Monday, November 13, 2006
Looking for 17 - 27 High Street
So I put on my good walking shoes and Taiga coat to prepare myself for the long walk in the rain and wind. It took me close to an hour to get there but I couldn't find that address. From what I can see that block is now a bank building. If you look at the photo I took the block should be where the grey brick building is on the left. As I crossed the square High Street was no more and I was now on Saltmarket Street.
I just kept walking and found myself on the River Clyde and I could see an interesting architectural arch, a monument in the background and something way off that looked like a greenhouse. I later found out that what I had discovered was a place called Glasgow Green and the greenhouse was part of a museum called the People's Palace.
I was cold and wet and there is free admission for all museums here so I decided to go in and check it out. If you go to my Flickr photo site you will get all the details on what I saw on the Green and what the museum is about but I digress. Let's get back to the original story.....
One of the displays in the museum was on the history of tenements in Glasgow. In looking at the display I found the same photo my Dad sent me. In reading up on the area it was mentioned that the conditions in the district had become so awful that entire blocks were demolished. So that explains why I couldn't find that block of buildings. Here's a quote from the Glasgow Merchant City website:
Tackling the Old Town Slums
The eastern end of Trongate and the backlands reaching towards the south were, with the High Street and its interface with the Merchants City core, a different matter, "Although the population had increased fivefold between 1801 and 1860 .... there was in the centre of this rapidly expanding conurbation a medieval city covering about 100 acres with narrow winding ill paved streets which were quite unsuited to the requirements of an industrial city. The central business district, including the new City Chambers (ie County Building) had moved west, leaving the declining areas to the poorest classes. Virtually no demolition took place, and .... former middle-class gardens were filled with jerry-built back tenements.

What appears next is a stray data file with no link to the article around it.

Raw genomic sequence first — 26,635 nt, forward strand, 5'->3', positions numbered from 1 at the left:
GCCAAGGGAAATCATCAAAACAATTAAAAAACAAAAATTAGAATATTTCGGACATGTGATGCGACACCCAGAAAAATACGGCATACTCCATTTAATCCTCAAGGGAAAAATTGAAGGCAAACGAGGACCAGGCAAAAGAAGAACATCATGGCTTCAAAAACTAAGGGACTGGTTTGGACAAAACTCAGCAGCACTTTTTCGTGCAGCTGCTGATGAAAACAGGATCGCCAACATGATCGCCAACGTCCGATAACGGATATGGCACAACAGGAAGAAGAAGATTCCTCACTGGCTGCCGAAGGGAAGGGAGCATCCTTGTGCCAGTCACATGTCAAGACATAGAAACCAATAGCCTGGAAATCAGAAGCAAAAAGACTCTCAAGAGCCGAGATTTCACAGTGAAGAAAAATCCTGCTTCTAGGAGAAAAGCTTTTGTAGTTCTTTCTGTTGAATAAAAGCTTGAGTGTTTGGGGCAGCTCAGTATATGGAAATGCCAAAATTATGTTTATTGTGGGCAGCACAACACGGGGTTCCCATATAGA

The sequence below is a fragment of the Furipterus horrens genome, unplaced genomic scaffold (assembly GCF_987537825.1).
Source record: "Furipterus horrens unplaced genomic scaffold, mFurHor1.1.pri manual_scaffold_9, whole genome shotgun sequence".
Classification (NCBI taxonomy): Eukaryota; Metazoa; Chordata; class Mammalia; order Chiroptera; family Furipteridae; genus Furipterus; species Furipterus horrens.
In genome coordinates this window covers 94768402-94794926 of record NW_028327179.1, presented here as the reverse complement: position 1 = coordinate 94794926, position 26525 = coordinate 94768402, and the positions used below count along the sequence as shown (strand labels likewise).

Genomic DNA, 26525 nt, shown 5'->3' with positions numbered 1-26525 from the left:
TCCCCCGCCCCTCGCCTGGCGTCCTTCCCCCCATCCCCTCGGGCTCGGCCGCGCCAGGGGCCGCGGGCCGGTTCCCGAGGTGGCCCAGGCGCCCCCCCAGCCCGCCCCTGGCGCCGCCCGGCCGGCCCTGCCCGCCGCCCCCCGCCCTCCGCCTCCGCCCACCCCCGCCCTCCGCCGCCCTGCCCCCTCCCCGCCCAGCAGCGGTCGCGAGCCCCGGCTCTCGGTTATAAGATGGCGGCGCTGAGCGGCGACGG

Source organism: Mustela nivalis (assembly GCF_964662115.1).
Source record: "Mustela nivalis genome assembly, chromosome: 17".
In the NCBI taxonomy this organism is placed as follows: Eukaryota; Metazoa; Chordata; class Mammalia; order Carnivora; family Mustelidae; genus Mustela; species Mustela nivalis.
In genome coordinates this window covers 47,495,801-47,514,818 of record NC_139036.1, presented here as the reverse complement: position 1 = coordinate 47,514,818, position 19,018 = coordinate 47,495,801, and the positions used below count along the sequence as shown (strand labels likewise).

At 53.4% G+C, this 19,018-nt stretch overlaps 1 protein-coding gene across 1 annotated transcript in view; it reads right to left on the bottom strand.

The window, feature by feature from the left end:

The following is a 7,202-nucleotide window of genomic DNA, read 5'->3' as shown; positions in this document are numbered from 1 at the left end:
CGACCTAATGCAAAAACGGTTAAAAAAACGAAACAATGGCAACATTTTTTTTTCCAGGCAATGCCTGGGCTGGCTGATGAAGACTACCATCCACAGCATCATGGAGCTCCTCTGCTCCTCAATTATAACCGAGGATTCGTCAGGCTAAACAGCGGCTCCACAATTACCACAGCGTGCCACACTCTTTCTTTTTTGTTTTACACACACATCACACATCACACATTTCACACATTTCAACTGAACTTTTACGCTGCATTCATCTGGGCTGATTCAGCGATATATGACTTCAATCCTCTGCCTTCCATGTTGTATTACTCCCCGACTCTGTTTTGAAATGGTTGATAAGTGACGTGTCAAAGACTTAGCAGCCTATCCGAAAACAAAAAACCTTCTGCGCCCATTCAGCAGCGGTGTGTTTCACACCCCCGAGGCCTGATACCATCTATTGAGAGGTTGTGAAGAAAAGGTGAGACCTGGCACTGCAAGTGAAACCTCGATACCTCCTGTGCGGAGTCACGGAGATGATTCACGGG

The Corporation's own minute tools (18 November 1875) confirmed that, by the 1860's between 500 to well over 1,000 persons occupied each square acre. In 1871, it was revealed that there were some 200 houses of ill-fame and 150 oshebeens within the small area around Trongate, Saltmarket and Bridgegate.
From the 1840s the Police Acts allowed the municipal authority some power to intervene to improve sanitation, control overcrowding and to demolish decayed buildings, but it was not until 1866 that the City of Glasgow Improvements Act made Glasgow the first British Council Authority to plan slum clearance on such a scale as that proposed. It was intended to be "the largest and most comprehensive single undertaking of this kind in the 19th century ten years before Birmingham on an area twice as big" 18 By 1874, 77 acres had been bought at a cost of £1,317,700 and the homes of 15,425 people destroyed. By 1876, 25375 people had been displaced into significantly better homes.
So, going back to the photo my Dad sent me the link to and taking a closer look at the date and the condition of the buildings (notice the tops) I think this may have been taken either just before the mas demolition took place, or as it was taking place.
So there you have it.